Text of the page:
And, as long as you carry on playing their game, their way, they’re right.

The rot starts with the government and it is with the government that you must start to change it. Nobody else will do this for you; you must stand up for yourself or your bosses and corrupt officials will walk right over you. Government sets the conditions in which populations either flourish or are repressed. We describe repressive governments as tyrannies, despotisms, dictatorships.

How would you describe the government of the UK?

Take a good, hard look at your own MP. Have they represented your interests? Are you better-off, now, than you were when they were elected in 2010? Don’t try to excuse them by saying times have been hard – that’s clearly nonsense, otherwise those FTSE-100 executives wouldn’t be enjoying such monumental pay hikes. If they are members of the Coalition parties, have they done anything to safeguard your interests against the crippling damage done by government policies? Anything at all? If there are members of the Opposition, have they vowed to redress the balance by restoring the rights and powers that have been stripped away from you – not just in the last three years but the previous 30 as well?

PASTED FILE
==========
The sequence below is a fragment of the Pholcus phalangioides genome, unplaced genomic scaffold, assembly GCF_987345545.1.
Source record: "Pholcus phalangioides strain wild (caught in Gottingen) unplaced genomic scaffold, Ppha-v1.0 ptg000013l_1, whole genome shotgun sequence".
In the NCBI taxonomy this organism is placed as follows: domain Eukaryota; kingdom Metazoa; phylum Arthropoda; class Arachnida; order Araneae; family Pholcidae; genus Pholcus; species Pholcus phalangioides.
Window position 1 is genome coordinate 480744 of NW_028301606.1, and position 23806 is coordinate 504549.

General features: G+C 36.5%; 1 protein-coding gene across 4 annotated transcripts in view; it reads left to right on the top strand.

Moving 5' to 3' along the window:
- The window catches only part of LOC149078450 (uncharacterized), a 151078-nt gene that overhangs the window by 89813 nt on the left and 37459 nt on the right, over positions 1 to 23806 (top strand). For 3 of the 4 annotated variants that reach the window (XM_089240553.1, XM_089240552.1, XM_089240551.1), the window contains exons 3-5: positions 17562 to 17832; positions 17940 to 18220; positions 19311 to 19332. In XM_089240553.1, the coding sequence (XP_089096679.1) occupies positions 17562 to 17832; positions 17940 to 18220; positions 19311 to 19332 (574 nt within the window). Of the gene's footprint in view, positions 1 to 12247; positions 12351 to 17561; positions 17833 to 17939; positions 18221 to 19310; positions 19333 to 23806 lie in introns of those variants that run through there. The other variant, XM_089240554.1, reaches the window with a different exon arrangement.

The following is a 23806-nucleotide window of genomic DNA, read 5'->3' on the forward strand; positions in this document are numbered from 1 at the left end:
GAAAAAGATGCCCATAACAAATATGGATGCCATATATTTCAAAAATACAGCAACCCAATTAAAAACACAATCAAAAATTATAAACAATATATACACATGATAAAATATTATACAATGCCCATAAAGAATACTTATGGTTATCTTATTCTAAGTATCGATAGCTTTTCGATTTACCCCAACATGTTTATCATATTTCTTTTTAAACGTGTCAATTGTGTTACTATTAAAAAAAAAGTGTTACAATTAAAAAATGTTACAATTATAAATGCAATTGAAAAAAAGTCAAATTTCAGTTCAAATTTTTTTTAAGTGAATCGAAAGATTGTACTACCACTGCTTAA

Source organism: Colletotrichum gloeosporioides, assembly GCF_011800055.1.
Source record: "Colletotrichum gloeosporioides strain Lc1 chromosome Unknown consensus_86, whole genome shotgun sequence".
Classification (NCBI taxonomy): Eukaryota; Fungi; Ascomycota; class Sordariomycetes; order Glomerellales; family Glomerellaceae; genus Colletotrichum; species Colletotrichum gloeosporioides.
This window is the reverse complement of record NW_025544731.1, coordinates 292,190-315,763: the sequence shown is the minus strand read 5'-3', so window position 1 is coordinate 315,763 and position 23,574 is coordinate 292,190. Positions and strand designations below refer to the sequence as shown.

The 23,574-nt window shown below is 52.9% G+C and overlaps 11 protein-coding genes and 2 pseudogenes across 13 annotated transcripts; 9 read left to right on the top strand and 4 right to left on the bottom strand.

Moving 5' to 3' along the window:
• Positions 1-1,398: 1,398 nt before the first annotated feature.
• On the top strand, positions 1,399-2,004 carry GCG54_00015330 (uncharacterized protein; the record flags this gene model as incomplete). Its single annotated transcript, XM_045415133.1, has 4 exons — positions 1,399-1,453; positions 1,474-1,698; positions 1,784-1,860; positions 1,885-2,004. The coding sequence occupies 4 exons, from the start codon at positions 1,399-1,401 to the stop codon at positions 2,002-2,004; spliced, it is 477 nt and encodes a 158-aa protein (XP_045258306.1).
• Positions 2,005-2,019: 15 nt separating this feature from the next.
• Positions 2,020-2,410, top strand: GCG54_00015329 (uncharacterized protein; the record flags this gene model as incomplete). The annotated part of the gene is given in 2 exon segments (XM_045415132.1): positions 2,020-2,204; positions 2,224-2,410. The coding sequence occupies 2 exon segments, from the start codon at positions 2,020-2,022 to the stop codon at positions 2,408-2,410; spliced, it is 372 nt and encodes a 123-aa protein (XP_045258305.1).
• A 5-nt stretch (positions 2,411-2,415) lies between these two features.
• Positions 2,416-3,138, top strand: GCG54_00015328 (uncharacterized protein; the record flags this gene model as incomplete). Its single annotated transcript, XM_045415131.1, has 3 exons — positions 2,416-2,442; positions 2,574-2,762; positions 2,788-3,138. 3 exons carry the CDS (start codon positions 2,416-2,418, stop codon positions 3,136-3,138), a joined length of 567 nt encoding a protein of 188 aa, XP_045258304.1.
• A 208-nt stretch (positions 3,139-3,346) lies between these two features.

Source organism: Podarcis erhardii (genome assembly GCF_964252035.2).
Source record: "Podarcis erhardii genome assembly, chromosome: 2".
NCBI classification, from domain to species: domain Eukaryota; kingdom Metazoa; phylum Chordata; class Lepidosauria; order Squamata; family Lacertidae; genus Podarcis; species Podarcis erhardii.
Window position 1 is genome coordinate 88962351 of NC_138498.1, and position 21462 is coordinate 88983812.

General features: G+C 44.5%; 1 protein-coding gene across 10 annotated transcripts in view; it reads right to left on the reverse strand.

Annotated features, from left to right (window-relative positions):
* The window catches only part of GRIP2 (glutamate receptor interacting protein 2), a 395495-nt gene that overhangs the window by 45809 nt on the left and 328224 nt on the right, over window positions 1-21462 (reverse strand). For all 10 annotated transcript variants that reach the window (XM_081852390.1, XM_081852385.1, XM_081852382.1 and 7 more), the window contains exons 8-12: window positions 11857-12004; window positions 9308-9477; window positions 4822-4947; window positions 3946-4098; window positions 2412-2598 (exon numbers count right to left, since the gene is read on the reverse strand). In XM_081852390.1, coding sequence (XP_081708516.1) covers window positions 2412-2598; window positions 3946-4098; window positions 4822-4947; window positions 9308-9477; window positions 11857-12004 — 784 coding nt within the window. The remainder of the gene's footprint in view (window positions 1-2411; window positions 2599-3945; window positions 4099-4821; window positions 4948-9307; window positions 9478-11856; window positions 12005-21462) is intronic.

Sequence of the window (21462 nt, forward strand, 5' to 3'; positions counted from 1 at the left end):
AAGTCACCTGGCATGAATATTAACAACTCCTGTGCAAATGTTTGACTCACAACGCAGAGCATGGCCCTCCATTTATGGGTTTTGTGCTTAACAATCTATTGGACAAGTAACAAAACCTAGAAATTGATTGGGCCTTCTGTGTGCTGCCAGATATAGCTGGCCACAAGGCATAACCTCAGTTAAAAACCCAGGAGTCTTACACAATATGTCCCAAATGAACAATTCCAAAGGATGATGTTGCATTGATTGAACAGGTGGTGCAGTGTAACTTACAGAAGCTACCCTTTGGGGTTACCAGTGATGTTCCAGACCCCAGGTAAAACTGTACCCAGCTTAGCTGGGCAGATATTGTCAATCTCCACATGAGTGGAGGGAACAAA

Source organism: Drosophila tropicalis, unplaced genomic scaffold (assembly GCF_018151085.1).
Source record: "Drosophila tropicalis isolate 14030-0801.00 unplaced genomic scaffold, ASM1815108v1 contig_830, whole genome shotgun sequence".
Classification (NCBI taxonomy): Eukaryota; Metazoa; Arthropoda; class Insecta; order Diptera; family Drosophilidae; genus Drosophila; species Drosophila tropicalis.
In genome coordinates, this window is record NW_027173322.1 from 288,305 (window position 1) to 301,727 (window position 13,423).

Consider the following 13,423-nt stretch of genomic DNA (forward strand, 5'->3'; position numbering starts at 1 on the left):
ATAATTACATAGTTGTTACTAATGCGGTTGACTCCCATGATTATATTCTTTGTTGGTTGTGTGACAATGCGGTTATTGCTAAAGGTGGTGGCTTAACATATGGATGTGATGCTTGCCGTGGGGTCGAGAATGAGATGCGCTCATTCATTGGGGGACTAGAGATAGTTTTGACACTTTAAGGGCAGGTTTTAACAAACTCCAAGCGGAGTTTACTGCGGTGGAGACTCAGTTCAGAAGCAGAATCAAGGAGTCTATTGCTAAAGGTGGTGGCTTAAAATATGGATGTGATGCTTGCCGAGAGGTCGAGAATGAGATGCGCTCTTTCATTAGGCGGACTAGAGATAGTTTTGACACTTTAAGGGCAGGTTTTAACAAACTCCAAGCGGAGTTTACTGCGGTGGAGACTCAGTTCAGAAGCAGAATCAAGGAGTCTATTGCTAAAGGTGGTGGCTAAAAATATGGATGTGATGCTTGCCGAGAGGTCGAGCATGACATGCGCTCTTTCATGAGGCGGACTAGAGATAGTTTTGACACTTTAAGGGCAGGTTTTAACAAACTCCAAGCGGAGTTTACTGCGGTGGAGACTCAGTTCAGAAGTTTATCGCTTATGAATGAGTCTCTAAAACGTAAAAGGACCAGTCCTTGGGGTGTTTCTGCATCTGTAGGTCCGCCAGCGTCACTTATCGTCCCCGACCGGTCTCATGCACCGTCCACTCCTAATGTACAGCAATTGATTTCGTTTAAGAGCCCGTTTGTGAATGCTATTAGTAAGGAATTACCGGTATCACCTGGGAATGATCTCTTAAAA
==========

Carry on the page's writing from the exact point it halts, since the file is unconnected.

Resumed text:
No?

Then get rid of them and put someone in their place who will. It’s not rocket science!

Join the political party of your choice, link up with like-minded people and make a difference. Stop believing you are free, just because a politician tells you so. Freedom can never be taken for granted. People have had to fight for it down the generations and these times are no different.

Or would you rather go back to sleep and play Angry Birds (or whatever is the new fashion) until they come to euthanase you?

To paraphrase Oscar Wilde: Our hard work has put some people up among the stars; isn’t it time to ask why we are still in the gutter?

(The first Vox Political book, Strong Words and Hard Times, is available now in paperback or as an eBook, including a large ‘footnotes’ section in which you can actually connect to internet links containing supporting evidence – if you’re reading on a device that supports this kind of activity.)